Guideline states regulator’s expectations of foreign financial institutions with Canadian branches

Lawyers expect additional guidance for technology risk to complement new guideline

Guideline states regulator’s expectations of foreign financial institutions with Canadian branches
OSFI’s new guideline clarifies its expectations of foreign branches

The Office of the Superintendent of Financial Institutions Canada’s new guideline clarifies its expectations of foreign branches operating in Canada from a governance perspective but does not fundamentally alter most branches’ operations, a firm’s blog post has said.

Guideline E-4: Foreign Entities Operating in Canada on a Branch Basis aims to explain the OSFI’s expectations relating to foreign entities operating in Canada on a branch basis, with compliance expected by January 2022.

The guideline, which is modernized for better consistency with the OSFI’s other guidelines, shows a new focus on all those responsible for the management of a branch, collectively referred to as branch management, rather than just focusing on the chief agent and apparently sets a higher knowledge standard on branch management, explained Rick Da Costa and Gordon Goodman, partners in the insurance and reinsurance group of Cassels Brock & Blackwell LLP, in the blog post.

The blog post noted that the OSFI did not introduce significant amendments or issue significant new guidance relating to the electronic storage of records.

“Similarly, Guideline E-4 does not really recognize the effects of cloud computing, global IT platforms, and managing cyber security risks; however, we do expect additional OSFI guidance on technology risk in the coming months, which may very well complement the new Guideline E-4,” the blog post said.

OSFI’s supervisory role, which is limited to the foreign entity’s federally regulated business in Canada, covers compliance with the requirements of the Bank Act (BA), of the Insurance Companies Act (ICA) and of pertinent OSFI-issued guidance.

The OSFI expects branch management, which should have a composition commensurate with the overall size and complexity of the foreign entity’s federally regulated business in Canada, to take responsibility of the effective adaptation, implementation, and oversight of the following aspects of its Canada-based business:

  • business objectives, strategies, and plans
  • risk management policies and procedures and related risk management controls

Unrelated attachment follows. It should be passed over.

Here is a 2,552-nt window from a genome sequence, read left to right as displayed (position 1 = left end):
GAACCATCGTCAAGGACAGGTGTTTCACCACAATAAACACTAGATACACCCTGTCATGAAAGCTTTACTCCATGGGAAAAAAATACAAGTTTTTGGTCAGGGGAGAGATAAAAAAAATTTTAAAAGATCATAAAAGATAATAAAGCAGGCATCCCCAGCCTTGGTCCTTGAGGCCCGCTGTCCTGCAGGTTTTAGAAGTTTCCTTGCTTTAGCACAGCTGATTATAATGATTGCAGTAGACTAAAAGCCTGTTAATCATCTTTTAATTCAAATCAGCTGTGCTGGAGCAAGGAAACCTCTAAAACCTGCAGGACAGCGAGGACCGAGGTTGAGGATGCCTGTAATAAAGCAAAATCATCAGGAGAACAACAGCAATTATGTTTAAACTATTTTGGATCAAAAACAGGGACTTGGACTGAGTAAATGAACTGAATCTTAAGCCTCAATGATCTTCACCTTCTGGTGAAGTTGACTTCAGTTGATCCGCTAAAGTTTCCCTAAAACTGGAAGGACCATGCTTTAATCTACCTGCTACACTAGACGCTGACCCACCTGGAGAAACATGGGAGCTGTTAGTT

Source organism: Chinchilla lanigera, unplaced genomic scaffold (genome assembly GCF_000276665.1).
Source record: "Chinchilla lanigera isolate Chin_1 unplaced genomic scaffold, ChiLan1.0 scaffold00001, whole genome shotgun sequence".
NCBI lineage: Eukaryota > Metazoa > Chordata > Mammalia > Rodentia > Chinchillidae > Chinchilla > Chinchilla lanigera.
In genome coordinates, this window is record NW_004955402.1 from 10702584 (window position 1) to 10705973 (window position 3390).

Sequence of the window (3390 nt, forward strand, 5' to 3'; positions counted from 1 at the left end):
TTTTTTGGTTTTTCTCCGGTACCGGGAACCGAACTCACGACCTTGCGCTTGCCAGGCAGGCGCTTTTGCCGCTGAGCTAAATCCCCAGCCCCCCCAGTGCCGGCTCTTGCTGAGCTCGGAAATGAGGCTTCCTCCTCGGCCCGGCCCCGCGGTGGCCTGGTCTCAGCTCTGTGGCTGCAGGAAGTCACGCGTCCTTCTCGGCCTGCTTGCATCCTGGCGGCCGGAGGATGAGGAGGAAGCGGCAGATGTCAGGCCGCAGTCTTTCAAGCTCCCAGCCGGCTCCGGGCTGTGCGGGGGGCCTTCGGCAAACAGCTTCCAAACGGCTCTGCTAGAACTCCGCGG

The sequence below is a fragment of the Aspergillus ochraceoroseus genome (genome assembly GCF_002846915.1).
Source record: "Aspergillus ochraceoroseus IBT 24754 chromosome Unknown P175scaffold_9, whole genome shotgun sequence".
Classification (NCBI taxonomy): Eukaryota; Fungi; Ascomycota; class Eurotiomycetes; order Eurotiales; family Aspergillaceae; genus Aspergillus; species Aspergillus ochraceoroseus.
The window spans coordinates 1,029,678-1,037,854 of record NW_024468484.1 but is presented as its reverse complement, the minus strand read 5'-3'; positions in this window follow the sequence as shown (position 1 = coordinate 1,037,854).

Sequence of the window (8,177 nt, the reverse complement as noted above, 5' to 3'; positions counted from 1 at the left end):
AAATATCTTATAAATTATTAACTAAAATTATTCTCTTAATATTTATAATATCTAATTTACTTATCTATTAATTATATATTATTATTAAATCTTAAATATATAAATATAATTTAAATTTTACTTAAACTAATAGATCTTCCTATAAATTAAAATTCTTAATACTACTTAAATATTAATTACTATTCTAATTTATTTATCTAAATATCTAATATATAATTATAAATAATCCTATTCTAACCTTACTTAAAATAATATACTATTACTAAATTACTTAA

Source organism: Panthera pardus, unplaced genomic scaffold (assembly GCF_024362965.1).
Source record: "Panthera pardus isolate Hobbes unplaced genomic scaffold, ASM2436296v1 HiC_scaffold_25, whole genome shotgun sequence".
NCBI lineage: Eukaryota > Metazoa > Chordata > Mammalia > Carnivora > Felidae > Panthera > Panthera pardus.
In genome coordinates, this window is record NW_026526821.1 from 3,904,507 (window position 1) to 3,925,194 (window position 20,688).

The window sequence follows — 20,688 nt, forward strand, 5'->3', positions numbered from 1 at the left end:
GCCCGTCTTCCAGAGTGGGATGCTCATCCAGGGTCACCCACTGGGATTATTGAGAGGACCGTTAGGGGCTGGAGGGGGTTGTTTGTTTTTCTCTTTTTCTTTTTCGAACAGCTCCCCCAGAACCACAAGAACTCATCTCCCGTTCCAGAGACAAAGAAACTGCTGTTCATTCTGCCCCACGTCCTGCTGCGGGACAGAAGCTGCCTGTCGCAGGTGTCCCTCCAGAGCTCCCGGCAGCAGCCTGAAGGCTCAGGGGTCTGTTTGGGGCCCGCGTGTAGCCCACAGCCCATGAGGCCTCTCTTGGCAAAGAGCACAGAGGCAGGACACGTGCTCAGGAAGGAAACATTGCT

• policies and procedures for managing the assets and liabilities recorded on the branch’s books and related accounts
  • independent assessments of the adequacy and effectiveness of the aforementioned controls

Branch management is expected to have in-depth understanding of the business carried out in the branch, authority to carry out the overall management of that business and knowledge of the relevant Canadian legislation, regulations, guidelines and other supervisory or regulatory matters for the effective execution of the aforementioned activities.

The OSFI also expects branch management to document arrangements with the foreign entity’s home office in circumstances where the home office performs material functions, directly or indirectly via outsourcing arrangements, on the branch’s behalf, as well as arrangements involving the flow of funds between the home office and the branch.

Branch management is expected to update the records required by the BA or by the ICA and to ensure that such records are accurate and sufficiently detailed for the following purposes:

  • to allow the OSFI to examine and inquire into the branch’s business
  • to enable the OSFI to manage the branch’s assets, before the appointment of a liquidator, if the superintendent has taken control of the branch’s Canada-based assets
  • to help the liquidator effectively liquidate the branch’s Canada-based assets

The OSFI expects electronic records to be capable of being reproduced in intelligible written form within a reasonable period of time, to be accessible without additional costs and with the use of readily available commercial applications and to be on a computer server physically found at the locations stipulated in the BA or in the ICA, subject to certain exemptions.

Other expectations provided in the guideline cover matters such as legislative requirements, supervisory and regulatory measures and changes to the membership of branch management.

The OSFI has said that it is presently reviewing Guideline B-10: Outsourcing of Business Activities, Functions and Processes as a distinct policy initiative, with the target date for the completion of this initiative seemingly set at the the end of 2021 or early 2022, wrote Da Costa and Goodman in the blog post.

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